College of Law students argue successfully before US Court of Appeals

The U.S. Court of Appeals Sixth Circuit has issued an opinion supporting the arguments made before the court in March by students of the University of Tennessee College of Law’s Appellate Litigation Clinic.
July 2, 2018 12:01 pm

Left to right: Professor Lucy Jewel, Jack Smith, Professor Wade Davies, Michael Deel, Grant Mitchell, Daniel Bihrle and Machen Picard prepared a case that was argued before the U.S. Sixth District Court of Appeals on March 9, 2018.


The U.S. Court of Appeals Sixth Circuit has issued an opinion supporting the arguments made before the court in March by students of the University of Tennessee College of Law’s Appellate Litigation Clinic.

During the spring 2018 semester, students Danny Bihrle, Grant Mitchell, Michael Deel, Wesley Love, Machen Picard, and Jack Smith worked to prepare their case under the guidance of Professor Lucy Jewel and Adjunct Professor Wade Davies.

The court’s opinion on Tuesday delivered a rare suppression victory that will have a precedential effect on future cases in the jurisdiction, Jewel said.

“The opinion sends the message that law enforcement must be clear in filling out the paperwork necessary to obtain a search warrant and must include the facts that support the existence of probable cause to search a home,” she said. “It also sends the message that hearsay evidence should not be admitted at trial if it does not meet the specific requirements of the rule.”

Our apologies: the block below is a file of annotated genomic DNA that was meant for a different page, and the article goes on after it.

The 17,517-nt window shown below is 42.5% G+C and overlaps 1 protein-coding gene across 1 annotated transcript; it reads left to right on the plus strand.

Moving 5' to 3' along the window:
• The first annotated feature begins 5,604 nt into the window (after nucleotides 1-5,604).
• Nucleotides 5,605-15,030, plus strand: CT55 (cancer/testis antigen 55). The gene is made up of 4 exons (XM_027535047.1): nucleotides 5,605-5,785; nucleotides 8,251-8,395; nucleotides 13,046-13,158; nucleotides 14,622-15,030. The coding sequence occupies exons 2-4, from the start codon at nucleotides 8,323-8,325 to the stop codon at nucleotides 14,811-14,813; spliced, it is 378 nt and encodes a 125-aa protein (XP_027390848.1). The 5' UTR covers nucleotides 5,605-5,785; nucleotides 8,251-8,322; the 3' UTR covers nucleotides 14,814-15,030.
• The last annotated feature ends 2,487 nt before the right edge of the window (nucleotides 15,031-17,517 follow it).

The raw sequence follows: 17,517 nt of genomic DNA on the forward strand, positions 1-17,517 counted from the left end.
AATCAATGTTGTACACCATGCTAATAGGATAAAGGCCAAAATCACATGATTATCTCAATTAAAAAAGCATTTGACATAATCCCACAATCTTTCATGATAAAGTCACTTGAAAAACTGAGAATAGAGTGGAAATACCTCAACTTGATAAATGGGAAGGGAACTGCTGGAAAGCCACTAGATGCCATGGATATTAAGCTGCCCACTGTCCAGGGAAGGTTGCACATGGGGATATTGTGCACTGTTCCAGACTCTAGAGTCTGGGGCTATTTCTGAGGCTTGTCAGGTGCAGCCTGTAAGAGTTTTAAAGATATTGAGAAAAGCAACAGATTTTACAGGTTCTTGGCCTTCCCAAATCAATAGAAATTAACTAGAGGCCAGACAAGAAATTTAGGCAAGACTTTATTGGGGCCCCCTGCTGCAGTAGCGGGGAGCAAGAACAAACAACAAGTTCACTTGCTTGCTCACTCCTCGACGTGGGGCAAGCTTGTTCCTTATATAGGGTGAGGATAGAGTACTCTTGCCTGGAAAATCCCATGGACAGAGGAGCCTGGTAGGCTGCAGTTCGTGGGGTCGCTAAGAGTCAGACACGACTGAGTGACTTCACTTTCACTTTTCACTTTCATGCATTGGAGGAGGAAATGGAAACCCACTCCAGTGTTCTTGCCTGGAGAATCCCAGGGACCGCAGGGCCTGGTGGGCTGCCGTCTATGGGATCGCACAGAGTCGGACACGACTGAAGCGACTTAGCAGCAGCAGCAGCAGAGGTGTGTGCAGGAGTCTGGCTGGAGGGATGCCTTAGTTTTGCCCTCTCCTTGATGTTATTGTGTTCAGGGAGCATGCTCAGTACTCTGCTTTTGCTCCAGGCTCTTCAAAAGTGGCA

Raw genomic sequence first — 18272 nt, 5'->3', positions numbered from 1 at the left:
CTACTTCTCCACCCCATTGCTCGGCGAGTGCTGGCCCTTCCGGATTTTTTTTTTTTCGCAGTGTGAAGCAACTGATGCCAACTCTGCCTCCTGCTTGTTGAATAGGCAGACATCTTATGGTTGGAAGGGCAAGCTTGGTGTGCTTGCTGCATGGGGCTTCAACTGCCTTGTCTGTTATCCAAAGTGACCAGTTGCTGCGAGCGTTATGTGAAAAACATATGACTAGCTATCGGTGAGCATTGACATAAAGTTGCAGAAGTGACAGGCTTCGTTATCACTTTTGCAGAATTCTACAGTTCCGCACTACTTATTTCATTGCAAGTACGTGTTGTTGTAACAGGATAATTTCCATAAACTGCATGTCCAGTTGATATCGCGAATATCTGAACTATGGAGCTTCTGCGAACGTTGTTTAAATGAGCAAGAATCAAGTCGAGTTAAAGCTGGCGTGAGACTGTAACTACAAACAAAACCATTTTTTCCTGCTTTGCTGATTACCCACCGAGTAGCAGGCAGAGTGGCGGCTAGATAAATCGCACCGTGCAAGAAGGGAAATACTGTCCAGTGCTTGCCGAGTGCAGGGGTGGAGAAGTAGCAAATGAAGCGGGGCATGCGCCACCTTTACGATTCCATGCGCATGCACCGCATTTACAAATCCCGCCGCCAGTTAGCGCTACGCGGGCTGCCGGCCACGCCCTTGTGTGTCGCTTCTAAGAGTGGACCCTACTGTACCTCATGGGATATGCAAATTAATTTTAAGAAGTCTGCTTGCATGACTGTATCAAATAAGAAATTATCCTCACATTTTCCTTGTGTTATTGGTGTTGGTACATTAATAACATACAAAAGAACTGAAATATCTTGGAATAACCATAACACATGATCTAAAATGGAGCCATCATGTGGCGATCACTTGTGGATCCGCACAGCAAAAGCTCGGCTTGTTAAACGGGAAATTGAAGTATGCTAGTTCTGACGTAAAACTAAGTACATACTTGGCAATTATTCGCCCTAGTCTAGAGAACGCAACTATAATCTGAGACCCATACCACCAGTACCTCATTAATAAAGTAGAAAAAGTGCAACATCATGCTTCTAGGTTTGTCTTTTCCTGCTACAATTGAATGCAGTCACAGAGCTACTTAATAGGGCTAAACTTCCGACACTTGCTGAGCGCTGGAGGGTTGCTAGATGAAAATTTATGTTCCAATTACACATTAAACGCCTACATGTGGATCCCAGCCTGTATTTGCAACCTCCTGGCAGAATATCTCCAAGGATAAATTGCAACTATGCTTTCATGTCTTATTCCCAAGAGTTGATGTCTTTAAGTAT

The opinion is a significant accomplishment for Birhle and Mitchell who had the rare opportunity as students to argue before the U.S. Court of Appeals in Cincinnati on behalf of client Tyrone Dexter Christian. He was convicted of crimes related to trafficking drugs and possessing illegal firearms and sentenced to serve 17½ years in prison.

The argument concluded that Christian was entitled to a new trial because there was no probable cause to support law enforcement officers’ search of his home in Grand Rapids, Mich. prior to his arrest in September 2015. The students also argued that hearsay evidence was improperly admitted during the trial.

Jewel said preparing for the case was an enormous effort for the students and that their success speaks to the excellence of their work, the Legal Clinic, and the College of Law. Founded in 1947, the College of Law Legal Clinic is the longest-running of its kind in the nation and allows students to learn by doing—representing clients in need and helping resolve legal disputes under faculty supervision.

“We teach students to be exceptional lawyers with a spirit of service for helping clients in need,” Jewel said. “Throughout this case, the students put the client first, and that dedication helped produce this positive outcome.”

Next steps in this case are likely to include a motion for rehearing, Jewel said, and UT College of Law students will continue representing the client throughout the process.

The court opinion can be viewed here.